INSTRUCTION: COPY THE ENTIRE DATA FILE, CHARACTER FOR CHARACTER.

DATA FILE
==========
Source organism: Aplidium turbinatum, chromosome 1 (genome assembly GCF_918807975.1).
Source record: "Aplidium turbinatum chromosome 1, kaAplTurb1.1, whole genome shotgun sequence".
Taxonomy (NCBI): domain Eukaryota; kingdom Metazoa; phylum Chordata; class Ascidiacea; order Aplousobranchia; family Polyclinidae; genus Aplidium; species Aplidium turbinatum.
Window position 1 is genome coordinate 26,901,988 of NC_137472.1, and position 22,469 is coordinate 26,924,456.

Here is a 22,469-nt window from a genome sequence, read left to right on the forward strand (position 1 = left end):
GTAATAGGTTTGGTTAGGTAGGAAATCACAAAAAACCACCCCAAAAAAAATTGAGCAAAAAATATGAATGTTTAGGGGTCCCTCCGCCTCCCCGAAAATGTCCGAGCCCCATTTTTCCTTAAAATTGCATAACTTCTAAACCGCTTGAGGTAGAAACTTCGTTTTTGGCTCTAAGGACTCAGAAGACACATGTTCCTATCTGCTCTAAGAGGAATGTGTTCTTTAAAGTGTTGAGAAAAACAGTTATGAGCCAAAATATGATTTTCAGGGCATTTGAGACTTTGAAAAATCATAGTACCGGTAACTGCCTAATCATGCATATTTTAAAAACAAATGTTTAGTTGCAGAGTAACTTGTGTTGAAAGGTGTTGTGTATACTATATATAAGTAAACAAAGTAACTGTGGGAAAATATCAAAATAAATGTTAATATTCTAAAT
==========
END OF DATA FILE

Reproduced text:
Source organism: Aplidium turbinatum, chromosome 1 (genome assembly GCF_918807975.1).
Source record: "Aplidium turbinatum chromosome 1, kaAplTurb1.1, whole genome shotgun sequence".
Taxonomy (NCBI): domain Eukaryota; kingdom Metazoa; phylum Chordata; class Ascidiacea; order Aplousobranchia; family Polyclinidae; genus Aplidium; species Aplidium turbinatum.
Window position 1 is genome coordinate 26,901,988 of NC_137472.1, and position 22,469 is coordinate 26,924,456.

Here is a 22,469-nt window from a genome sequence, read left to right on the forward strand (position 1 = left end):
GTAATAGGTTTGGTTAGGTAGGAAATCACAAAAAACCACCCCAAAAAAAATTGAGCAAAAAATATGAATGTTTAGGGGTCCCTCCGCCTCCCCGAAAATGTCCGAGCCCCATTTTTCCTTAAAATTGCATAACTTCTAAACCGCTTGAGGTAGAAACTTCGTTTTTGGCTCTAAGGACTCAGAAGACACATGTTCCTATCTGCTCTAAGAGGAATGTGTTCTTTAAAGTGTTGAGAAAAACAGTTATGAGCCAAAATATGATTTTCAGGGCATTTGAGACTTTGAAAAATCATAGTACCGGTAACTGCCTAATCATGCATATTTTAAAAACAAATGTTTAGTTGCAGAGTAACTTGTGTTGAAAGGTGTTGTGTATACTATATATAAGTAAACAAAGTAACTGTGGGAAAATATCAAAATAAATGTTAATATTCTAAAT